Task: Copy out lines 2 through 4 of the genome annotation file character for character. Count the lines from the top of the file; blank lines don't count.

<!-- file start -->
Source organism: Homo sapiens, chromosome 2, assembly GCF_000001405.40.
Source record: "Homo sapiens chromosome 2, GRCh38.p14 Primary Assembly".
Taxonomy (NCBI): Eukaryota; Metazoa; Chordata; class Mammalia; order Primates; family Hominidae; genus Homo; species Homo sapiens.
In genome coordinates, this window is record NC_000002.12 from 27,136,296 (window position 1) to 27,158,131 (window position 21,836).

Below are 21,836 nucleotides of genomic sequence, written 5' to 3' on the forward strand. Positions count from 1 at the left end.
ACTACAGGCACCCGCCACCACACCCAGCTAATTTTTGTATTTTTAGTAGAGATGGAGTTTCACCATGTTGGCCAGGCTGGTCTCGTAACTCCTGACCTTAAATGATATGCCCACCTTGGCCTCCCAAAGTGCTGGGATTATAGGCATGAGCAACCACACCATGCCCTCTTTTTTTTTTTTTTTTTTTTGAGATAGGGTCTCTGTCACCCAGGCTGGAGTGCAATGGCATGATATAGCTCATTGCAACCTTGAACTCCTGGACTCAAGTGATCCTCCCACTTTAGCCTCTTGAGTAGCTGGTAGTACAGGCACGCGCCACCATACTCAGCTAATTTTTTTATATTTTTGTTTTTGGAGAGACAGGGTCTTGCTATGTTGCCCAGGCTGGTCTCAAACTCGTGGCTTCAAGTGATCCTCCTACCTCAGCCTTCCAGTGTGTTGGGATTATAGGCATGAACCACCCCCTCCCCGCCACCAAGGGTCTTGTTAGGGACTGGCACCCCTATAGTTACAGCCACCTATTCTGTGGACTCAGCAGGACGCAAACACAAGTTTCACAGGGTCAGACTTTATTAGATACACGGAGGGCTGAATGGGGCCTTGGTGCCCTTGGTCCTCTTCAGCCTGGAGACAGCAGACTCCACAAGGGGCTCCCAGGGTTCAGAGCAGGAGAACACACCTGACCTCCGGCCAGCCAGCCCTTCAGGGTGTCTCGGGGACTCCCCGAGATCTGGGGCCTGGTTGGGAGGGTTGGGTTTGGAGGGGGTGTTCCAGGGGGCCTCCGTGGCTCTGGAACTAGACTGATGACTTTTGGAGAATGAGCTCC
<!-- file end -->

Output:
Source record: "Homo sapiens chromosome 2, GRCh38.p14 Primary Assembly".
Taxonomy (NCBI): Eukaryota; Metazoa; Chordata; class Mammalia; order Primates; family Hominidae; genus Homo; species Homo sapiens.
In genome coordinates, this window is record NC_000002.12 from 27,136,296 (window position 1) to 27,158,131 (window position 21,836).